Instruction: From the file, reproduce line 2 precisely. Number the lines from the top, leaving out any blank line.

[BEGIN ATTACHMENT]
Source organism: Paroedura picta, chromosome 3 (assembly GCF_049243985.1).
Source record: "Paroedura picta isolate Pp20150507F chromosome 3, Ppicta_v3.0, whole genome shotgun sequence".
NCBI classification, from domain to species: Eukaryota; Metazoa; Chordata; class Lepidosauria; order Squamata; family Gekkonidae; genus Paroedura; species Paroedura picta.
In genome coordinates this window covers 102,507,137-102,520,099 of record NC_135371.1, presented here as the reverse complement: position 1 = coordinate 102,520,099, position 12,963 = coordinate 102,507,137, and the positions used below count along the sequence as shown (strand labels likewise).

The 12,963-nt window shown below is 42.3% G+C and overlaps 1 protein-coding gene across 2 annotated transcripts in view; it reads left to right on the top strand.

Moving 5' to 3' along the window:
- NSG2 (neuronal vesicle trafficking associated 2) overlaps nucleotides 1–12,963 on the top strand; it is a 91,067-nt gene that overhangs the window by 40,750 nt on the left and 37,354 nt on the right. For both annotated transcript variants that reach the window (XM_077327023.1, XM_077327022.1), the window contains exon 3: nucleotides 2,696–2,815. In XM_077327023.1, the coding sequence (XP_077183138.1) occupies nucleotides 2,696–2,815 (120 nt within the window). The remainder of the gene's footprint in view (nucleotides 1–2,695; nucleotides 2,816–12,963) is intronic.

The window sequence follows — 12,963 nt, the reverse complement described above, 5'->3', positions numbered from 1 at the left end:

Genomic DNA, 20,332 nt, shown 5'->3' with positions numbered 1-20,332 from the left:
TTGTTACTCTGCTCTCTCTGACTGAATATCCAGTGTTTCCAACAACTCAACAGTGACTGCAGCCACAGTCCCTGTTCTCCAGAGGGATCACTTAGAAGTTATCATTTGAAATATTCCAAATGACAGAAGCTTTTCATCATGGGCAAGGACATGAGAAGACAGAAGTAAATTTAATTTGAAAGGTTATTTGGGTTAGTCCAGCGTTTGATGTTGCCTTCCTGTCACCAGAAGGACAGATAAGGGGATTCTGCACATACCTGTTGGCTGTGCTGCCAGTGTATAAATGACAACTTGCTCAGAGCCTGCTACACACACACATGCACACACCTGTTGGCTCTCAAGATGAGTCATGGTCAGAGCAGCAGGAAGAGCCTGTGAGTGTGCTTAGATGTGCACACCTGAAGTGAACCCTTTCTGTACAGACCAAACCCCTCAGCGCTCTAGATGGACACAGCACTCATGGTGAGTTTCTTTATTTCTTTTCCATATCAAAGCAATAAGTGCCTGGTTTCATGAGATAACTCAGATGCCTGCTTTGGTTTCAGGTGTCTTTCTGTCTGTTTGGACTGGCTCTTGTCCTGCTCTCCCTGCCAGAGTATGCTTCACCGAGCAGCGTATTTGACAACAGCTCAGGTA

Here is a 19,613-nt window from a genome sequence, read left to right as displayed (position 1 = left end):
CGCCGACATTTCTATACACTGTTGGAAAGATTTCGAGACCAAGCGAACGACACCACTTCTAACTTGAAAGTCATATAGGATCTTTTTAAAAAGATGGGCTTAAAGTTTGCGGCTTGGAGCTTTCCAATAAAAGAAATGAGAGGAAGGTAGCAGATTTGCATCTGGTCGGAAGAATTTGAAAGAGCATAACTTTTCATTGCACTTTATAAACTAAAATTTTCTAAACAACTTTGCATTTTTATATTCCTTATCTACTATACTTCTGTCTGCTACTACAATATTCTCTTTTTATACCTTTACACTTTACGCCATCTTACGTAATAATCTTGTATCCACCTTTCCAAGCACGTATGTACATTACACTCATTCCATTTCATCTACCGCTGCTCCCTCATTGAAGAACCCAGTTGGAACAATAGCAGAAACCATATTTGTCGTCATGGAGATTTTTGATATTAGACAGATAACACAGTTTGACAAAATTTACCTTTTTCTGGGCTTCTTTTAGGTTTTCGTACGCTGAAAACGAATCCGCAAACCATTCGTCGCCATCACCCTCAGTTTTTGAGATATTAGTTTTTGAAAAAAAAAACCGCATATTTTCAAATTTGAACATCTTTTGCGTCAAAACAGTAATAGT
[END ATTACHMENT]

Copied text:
Source record: "Paroedura picta isolate Pp20150507F chromosome 3, Ppicta_v3.0, whole genome shotgun sequence".